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There are a few fairly simple practices or rituals that help keep me in touch with nature, with creation. One of them is I have been living in Emery House for a few months and if I am asked to prepare a meal or if I am asked to help beautify the chapel, you know, things like going out to the garden and gathering basil or mint or eggs from the chicken coop for the meal, doing that as a prayer. So when I harvest those things or take those things, I thank God and I thank the earth for having given those gifts to me, to us. I think of the verse from the Eucharistic liturgy that refers to the wine as “…fruit of the vine and work of human hands; May it become for us our spiritual drink.” So I think of something raw that has come from the earth, from nature, and that’s somehow been worked through with the work of my own hands and then becomes something more, becomes sort of an “interspecies collaboration” in a sense, whether it is the meal that ends up on the table or as a painter, I practice egg temper painting, which is paint that is raw mineral pigment and egg yolk and white wine so there is a very Eucharistic symbolism to that. So now when I gather eggs from the chicken coop to make paint, it does really feel like this interspecies collaboration, and I thank the chickens for the gift that they are giving me, the way they are participating in my own creative process.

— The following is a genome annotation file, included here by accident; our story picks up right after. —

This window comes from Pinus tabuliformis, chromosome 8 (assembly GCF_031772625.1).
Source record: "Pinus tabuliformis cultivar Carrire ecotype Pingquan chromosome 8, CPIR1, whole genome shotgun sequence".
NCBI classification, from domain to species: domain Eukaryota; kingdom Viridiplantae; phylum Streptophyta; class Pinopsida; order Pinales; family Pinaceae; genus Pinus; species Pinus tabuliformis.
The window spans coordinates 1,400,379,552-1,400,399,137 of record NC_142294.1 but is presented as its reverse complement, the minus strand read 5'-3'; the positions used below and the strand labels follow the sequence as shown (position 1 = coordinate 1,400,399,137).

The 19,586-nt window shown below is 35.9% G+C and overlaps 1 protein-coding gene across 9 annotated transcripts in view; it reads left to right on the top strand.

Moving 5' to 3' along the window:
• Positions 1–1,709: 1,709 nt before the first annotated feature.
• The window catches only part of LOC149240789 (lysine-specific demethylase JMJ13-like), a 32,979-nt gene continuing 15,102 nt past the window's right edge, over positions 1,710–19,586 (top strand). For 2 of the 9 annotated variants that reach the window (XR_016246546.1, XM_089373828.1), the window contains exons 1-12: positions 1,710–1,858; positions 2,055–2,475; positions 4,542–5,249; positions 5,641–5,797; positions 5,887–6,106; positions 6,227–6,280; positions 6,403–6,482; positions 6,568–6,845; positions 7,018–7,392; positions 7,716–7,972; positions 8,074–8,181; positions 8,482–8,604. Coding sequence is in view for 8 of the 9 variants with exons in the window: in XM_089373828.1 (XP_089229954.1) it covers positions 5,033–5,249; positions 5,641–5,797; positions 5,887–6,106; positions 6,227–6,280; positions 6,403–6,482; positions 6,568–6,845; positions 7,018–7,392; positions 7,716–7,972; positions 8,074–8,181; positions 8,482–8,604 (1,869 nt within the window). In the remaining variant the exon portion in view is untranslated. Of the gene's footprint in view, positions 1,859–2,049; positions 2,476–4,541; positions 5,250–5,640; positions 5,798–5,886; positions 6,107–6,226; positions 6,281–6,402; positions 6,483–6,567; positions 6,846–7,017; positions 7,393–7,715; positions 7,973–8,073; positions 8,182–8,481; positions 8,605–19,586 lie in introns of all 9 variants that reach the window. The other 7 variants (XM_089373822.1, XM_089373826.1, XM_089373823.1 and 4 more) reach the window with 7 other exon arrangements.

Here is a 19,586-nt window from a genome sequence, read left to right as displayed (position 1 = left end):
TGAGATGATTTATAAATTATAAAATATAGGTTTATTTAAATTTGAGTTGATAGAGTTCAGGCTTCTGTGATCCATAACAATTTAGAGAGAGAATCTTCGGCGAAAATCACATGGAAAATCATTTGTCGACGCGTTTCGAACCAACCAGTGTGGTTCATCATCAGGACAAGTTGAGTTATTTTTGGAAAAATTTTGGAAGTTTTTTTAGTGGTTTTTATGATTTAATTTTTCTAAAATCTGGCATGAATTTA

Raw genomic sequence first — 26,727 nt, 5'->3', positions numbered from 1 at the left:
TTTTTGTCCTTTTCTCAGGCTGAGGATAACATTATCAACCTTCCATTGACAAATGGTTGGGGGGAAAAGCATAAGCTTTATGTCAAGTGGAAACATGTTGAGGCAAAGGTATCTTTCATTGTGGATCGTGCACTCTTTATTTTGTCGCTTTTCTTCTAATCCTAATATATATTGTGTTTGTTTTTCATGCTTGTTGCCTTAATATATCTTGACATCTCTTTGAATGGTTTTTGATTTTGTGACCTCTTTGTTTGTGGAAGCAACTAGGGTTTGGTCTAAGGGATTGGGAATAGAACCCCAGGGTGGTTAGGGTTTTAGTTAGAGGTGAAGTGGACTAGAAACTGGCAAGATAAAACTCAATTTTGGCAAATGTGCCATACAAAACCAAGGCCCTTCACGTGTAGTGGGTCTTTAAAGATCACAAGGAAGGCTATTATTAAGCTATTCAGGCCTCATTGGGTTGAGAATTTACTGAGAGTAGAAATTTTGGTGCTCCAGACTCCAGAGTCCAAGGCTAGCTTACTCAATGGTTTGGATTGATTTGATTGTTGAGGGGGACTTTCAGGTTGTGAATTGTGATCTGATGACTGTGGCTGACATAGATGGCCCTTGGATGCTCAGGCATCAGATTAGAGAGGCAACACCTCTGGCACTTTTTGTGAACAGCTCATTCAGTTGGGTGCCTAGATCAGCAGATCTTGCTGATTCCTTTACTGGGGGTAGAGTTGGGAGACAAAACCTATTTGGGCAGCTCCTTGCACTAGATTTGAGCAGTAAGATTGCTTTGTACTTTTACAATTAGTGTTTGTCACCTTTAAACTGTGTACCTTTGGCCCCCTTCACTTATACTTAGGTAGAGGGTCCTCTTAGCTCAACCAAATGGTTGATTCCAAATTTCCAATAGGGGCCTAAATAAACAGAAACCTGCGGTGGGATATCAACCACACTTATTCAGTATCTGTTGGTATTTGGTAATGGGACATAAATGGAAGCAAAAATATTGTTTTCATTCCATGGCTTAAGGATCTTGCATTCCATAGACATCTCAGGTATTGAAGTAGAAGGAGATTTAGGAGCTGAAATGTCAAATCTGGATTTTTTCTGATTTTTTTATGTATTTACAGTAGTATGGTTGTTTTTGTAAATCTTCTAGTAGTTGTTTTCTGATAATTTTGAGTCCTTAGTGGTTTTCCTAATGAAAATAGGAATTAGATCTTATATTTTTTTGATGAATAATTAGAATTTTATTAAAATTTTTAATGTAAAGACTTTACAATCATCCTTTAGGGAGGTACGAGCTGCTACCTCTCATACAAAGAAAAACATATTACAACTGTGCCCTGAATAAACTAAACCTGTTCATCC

– Br. Keith Nelson

Week 5: My Relationship with Creation
Workbook Exercise: My Creation Collage

Watch: Week 5 Day 2: Simply Gaze
To what part of nature do you most feel connected, and why?